The oft-repeated quote by Mahatma Gandhi, "First they ignore you. Then they laugh at you. Then they attack you. Then you win," is extraordinarily apt for the heartening news for people's power in Mahan.
23 July 2014
Peaceful Forest Protest in India © Udit kulshrestha / Greenpeace
On Tuesday, eight members of Mahan Sangharsh Samiti were invited to a meeting by M. Selvendran, the District Collector along with Mahan Vikas Manch (a group who advocates development in Mahan through Mahan Coal Limited), the sarpanch and the panchayat secretary, to discuss the disputed Gram Sabha that was held on March 6, 2013 and the proposal for a new Gram Sabha. The Collector began the meeting by accepting that his enquiry had revealed that there were irregularities in Gram Sabha that was conducted previously. He reiterated his decision to conduct a fresh Gram Sabha in the village to decide whether the proposed coal mine would be allowed or not. In addition to this, the Collector has made it clear that mining will be allowed in the forests of Mahan only if the Gram Sabha gives consent for it. The Gram Sabha will be scheduled between August 16th and 22nd. He also confirmed that there will be a 10-day notice period given before holding the Gram Sabha. Other assurances include the administration's commitment to a free and fair process and video documentation of the whole process.
The District Collector's clear acceptance of the invalidity of the previous Gram Sabha calls into question the forest clearance given to Essar by Veerappa Moily, the Minister of Environment and Forests at that time. The forest clearance was based on the Gram Sabha that was conducted in March 2013 which has now been accepted as being bogus. One of the conditions for a forest clearance to be issued is the vote of the people in favour of the project in a Gram Sabha. Since this hasn't happened, the forest clearance based on it has to be declared null and void. Another significant concern is that around 50,000 people are dependent on the forests of Mahan for their livelihoods. The Gram Sabha to be held only gives the people in one village – Amelia - the right to vote in it. This village has a population of 2200. What happens to the homes and livelihoods of the people of 53 other villages who depend on Mahan? Don't they get a voice?
Regarding the issue of community forest rights (CFR), the Collector said that they have already been granted in Mahan and that the administration was open to more claims. He also said that the process of settling existing claims for the villages that will be affected by the mine and mentioned a compensatory package. The package included six LPG cylinders a year in lieu of the firewood that the villagers will lose access to. The Collector also mentioned 15-20 acres of pastoral land for communities to graze cattle and monetary compensation for mahua and tendu. The question remains about whether the compensation is proposed for one village or 54. Also, for how many years will this compensation be provided? This is important because the people of Mahan have sustained their livelihood for generations through the forests and will do so for generations more. Also, it is laughable that 6 LPG cylinders are going to be allocated for fuel since it will not provide enough fuel for any normal-sized family for even a year. It is surprising that the Collector is proposing compensation when the Forest Rights Act (FRA) states that the right to make decisions and initiate proposals to do with forest governance, planning and management lies with the Gram Sabha. The administration does not have the right to circumvent this process.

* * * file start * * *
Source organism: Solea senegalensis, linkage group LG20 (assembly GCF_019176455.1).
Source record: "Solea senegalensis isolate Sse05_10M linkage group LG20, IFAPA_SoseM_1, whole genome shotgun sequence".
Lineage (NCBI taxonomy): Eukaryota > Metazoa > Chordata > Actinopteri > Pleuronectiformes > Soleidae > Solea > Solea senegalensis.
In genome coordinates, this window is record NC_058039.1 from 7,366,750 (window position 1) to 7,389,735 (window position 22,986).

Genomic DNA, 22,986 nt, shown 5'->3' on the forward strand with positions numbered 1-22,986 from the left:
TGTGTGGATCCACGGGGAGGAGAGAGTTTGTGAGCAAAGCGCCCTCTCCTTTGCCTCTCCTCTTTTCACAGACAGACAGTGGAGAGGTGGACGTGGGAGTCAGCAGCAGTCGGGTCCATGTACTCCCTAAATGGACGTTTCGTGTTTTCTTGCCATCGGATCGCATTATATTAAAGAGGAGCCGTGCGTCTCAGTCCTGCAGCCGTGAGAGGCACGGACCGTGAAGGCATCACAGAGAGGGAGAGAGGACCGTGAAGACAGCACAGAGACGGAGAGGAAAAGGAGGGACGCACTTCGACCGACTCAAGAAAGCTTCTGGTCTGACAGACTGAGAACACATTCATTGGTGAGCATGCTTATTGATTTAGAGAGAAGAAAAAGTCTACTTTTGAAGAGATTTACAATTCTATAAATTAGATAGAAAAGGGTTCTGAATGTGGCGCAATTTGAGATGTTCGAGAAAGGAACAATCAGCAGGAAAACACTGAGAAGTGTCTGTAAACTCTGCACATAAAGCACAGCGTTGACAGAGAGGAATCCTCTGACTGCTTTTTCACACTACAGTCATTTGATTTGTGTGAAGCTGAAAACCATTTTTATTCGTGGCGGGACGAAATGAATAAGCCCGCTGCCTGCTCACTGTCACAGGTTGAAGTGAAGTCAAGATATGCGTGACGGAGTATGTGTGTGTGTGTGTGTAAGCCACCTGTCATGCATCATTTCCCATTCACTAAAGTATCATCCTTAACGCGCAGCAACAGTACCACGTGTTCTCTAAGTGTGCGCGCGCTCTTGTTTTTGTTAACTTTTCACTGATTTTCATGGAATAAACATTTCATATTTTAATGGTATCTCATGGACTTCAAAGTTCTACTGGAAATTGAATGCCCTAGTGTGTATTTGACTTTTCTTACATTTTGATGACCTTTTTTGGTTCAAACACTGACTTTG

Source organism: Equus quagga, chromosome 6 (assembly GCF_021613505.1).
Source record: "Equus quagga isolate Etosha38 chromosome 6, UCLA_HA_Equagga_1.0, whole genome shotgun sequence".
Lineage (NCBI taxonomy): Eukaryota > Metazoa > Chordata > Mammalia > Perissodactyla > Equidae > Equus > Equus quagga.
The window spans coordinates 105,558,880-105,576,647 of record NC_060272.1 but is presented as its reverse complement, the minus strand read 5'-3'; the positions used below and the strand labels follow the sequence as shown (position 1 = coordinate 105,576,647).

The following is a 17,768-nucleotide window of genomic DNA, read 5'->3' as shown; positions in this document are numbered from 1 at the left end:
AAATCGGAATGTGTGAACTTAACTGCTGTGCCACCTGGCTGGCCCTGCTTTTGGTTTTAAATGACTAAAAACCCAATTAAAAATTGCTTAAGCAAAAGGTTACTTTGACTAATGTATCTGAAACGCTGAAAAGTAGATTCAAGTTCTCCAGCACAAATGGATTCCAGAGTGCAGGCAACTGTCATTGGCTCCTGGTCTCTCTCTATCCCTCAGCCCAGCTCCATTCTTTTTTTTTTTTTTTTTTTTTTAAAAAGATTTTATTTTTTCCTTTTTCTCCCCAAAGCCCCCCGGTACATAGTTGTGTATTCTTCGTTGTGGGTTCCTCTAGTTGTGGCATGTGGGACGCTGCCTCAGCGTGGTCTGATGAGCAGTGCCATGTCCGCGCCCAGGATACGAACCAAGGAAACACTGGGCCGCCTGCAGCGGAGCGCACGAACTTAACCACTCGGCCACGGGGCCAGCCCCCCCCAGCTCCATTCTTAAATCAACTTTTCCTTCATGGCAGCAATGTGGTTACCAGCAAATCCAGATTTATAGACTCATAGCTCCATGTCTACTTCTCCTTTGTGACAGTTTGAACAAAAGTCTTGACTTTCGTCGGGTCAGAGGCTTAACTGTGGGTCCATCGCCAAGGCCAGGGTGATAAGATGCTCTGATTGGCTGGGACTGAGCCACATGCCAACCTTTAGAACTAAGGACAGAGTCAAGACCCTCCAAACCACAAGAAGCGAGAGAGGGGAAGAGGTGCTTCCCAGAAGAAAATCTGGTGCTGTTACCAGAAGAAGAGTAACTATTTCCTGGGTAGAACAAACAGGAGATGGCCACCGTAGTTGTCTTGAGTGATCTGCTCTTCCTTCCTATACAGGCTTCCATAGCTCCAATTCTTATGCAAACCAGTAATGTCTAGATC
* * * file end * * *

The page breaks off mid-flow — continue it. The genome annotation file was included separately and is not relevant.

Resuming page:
M. Selvendran further said that this package will be shared with the community in advance so that they take a decision on whether they want to agree to give up their forests for mining and receive compensation or keep their forests. However, the process of ascertaining the forest rights of those affected by mining in the region is yet to happen. Over 50,000 people from 54 villages will be affected by the mine and only one village's compensation is being spoken about. Furthermore, it is a mystery as to how the process of ascertaining community forest rights can be conducted within the next two weeks before the new Gram Sabha. The compensatory package in this case throws up more questions than answers.
Mahan Sangharsh Samiti (MSS) view the step taken by the administration to meet with them and acknowledge the invalidity of the previous Gram Sabha as a direct result of the pressure they have put on them. This along with the backing of over a million Junglistan supporters has forced the administration to accept the forgeries linked to the earlier Gram Sabha in Mahan. The Collector has also admitted that there has been a total breakdown of communication between MSS and the administration which was what had led to a lot of issues including the arrests in the past few months. He emphasised that the local administration realises the importance of keeping communication lines open and is committed to it.
These steps by the administration have come as a welcome move for the people of Mahan who are standing strong and united in the fight to save their homes and livelihoods despite intimidation, threats and arrests of their activists. The voices of the people have been heard and acknowledged and their claims about the previous Gram Sabha have been proven. However, the fight isn't over yet. The next 16 days are crucial because the administration will be faced with the challenge of carrying out their promise of a free and fair Gram Sabha. The sincerity of their promise will be at stake as concerted efforts to scuttle the process are sure to begin. The people of Mahan rely on the support of people all over India to stand united with them in their fight to save the beautiful forests of Mahan. It's time to step up!